New Generation : 1964
ENGLISH commercial com- panies are, in general, still lamentably indifferent to arts patronage. When our practising artists were fewer before the war, busi- ness corporations had even less artistic conscience, with such rare exceptions as Shell and the London Underground poster pio- neers. But this is now a boom period in modern art which ought to alert big business here as it has done in America. Many younger British artists are working self- confidently on a large scale, often with far-out ambitions. requiring such discerning patronage as precious few private collectors at home can give. An elite group of successful artists may indeed reach foreign museums through an inter- national agency like the Marlborough Gallery. But something has clearly needed to be done for our unestablished painters of equal merit, but with no Bond Street foothold and perhaps no takers at all.
Several, in fact, now figure among the twelve British painters under thirty, little known or familiar, chosen by Bryan Robertson for The New Generation : 1964 a: the Whitechapel Gallery. This striking innovation presenting a rising generation together, with four canvases apiece attuned to current moods, the director hopes will be an annual event. It is made pos- sible by the Stuyvesant Foundation which has already sponsored a series of six London Sym- phony Orchestra concerts. This tobacconist enter- prise, with some prompting from Huw Wheldon, now shows its faith in this (one might predict) historic exhibition, which will cost £4,500, in- cluding six travel bursaries—five at £300 to Europe and one at £500 to New York. These will be selected later on from the paintings on view by Sir Kenneth Clark, Bryan Robertson and David Thompson, the jury to be changed each year. The bursary-winning paintings will then be bought, at market price, by the company—who are taking the exhibition to New York and may tour it in Britain. This business act should set an example, and its fruit is a confident-looking show which has, at first sight, an air of eclat, a blazonry of pure colour, proper to an opening performance.
At the same time, the very perceptiveness of David Thompson's catalogue notes is born of an enthusiasm, and I think on occasions over-
generous enthusiasm, for the work of our younger painters. (Just now the developments in metal sculpture and allied constructions are distinctly more adventurous.) The Whitechapel event does not, and cannot, announce any deeply original and full-blooded activity. Younger native talent in 1963-64 is less truly creative, I think, than it was in various aspects of painting around 1938, and far less risk-taking than in the hands of younger progressives after 1912, under the stimulus of the revolution in French painting. At present this generation is mainly absorbed in critical research, cross-breeding previous styles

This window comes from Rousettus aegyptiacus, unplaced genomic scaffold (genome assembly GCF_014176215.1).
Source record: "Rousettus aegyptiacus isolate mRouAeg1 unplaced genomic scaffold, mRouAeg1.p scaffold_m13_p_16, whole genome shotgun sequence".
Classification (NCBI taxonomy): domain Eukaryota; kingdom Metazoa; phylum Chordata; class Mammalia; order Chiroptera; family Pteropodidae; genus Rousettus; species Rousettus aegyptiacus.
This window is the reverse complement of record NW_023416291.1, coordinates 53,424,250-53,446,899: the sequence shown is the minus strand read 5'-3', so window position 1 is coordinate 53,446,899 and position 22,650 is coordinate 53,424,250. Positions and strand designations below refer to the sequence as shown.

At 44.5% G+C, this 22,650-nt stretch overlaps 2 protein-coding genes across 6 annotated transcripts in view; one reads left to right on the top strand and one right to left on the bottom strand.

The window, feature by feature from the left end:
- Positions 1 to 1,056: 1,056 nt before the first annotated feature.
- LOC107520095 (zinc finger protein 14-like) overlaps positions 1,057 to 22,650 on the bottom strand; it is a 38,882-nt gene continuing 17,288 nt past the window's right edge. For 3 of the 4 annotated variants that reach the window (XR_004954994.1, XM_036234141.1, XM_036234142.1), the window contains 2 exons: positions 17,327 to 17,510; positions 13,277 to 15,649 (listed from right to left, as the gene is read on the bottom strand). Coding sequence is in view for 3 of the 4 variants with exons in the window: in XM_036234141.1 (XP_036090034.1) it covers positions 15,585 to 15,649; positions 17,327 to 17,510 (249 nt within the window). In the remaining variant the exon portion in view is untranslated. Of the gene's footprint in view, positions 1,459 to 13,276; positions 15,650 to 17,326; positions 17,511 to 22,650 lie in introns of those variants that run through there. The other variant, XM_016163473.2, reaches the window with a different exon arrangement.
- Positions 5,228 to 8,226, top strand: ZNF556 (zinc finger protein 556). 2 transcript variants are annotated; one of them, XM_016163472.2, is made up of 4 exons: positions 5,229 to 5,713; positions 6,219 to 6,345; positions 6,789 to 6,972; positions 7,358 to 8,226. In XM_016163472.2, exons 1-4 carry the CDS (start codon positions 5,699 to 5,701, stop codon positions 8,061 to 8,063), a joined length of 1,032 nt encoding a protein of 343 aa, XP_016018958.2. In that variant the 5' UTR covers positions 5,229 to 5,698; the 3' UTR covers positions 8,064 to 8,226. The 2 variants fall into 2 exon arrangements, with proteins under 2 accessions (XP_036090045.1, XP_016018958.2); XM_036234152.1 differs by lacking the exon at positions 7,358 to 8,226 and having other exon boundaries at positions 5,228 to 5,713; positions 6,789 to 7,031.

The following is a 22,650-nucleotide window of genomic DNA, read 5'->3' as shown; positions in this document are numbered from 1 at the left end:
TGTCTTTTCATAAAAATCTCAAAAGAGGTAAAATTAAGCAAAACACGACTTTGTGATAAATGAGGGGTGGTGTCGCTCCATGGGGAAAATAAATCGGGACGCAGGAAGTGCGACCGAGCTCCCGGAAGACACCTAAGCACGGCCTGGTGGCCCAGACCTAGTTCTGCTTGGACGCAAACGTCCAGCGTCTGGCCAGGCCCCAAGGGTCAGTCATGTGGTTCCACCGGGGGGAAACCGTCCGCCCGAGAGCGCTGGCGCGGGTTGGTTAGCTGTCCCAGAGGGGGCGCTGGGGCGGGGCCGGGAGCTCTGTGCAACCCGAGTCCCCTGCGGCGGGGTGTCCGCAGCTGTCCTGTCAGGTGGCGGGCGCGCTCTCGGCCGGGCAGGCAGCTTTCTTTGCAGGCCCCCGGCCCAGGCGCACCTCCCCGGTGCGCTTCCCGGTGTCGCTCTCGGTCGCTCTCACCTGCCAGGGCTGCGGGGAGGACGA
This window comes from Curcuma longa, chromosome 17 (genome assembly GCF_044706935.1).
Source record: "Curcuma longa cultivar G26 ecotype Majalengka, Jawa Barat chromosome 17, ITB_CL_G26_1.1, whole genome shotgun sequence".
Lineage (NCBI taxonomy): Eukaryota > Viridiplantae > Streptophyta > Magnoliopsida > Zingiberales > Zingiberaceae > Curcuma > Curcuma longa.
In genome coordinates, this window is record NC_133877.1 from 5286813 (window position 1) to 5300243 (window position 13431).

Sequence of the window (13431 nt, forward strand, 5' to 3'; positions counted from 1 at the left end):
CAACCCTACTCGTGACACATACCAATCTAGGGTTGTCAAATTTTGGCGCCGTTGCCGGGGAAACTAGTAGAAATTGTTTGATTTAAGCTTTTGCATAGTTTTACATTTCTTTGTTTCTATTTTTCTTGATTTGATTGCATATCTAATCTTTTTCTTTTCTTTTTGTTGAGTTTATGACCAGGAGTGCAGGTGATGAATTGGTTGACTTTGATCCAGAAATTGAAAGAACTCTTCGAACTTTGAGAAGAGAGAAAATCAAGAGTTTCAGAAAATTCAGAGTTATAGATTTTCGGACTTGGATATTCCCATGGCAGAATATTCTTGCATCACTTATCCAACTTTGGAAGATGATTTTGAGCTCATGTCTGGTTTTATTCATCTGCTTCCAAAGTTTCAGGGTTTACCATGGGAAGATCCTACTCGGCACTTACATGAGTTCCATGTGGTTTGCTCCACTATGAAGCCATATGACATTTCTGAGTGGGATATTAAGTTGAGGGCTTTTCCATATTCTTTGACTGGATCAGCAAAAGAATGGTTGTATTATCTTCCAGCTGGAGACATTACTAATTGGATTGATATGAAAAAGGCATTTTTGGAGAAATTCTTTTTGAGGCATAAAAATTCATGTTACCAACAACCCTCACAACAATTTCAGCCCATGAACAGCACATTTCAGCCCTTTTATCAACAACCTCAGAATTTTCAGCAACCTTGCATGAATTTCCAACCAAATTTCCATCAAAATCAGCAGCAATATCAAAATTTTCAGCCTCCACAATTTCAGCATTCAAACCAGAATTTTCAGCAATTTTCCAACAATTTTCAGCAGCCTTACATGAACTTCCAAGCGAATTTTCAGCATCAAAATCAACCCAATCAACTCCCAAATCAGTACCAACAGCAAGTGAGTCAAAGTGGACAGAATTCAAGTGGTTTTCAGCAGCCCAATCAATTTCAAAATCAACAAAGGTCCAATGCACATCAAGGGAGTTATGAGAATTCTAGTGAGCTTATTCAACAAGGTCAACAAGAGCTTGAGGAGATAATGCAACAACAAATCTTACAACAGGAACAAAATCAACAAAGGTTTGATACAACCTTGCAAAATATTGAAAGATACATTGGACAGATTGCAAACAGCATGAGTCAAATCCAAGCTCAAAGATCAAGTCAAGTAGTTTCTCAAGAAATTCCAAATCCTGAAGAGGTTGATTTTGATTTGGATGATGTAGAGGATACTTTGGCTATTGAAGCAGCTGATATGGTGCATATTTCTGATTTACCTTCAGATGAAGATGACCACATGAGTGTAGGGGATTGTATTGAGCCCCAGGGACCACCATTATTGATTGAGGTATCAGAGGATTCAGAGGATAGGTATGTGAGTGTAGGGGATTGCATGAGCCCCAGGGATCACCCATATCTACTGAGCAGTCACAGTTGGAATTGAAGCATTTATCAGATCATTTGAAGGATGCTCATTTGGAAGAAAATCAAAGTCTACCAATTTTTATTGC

(however outré) and presenting them in clear-
cut, deadpan, wholly unsentimental idioms of the moment. The distinction I am making is between such intriguing new-look combinations —and imaginative leaps into the dark. No one
here really loses his safety-belt. An arguable ex- ception perhaps is Patrick Procktor, at least in his dark, painterly fantasy of figures, winged like a folding triptych. For the rest, any un-
calculated effect is out. Extreme precision and clear, flat colours reign at Whitechapel.
Yet obviously a kind of passion can inform the precision of simple shapes painted on a de- ceptively flat ground. John Hoyland's ribbony images floating with something like Kandinsky's magnetism on the end wall, and Paul Huxley's evocative shapes of eye-illuding perspective, have a potency needing their large scale. Bridget Riley's monochrome dazzles, on the other hand, can produce a vertigo just as well on a book- jacket. But 1 must reluctantly allow that the best paintings here, related in some sort to 'Situation' or hard-edge abstraction, have generally greater impact than the new figuration. A bracing ex- ception is Allen Jones, whose wavering fluid buses and double figures have such jubilance of colour and invention as to divert some attention from his other colleagues originally concerned in the Pop enterprise. Fanciers of untried painters will discover a Twentyish mannerist in Patrick Caulfield, and peculiar aggressiveness in Michael Vaughan's sexy motor-cycles and other mechanis- tic imagery. An instructive parade. Certainly I can imagine no collection better representative of the circumspect, but still obsessive mannerists of the generation under thirty.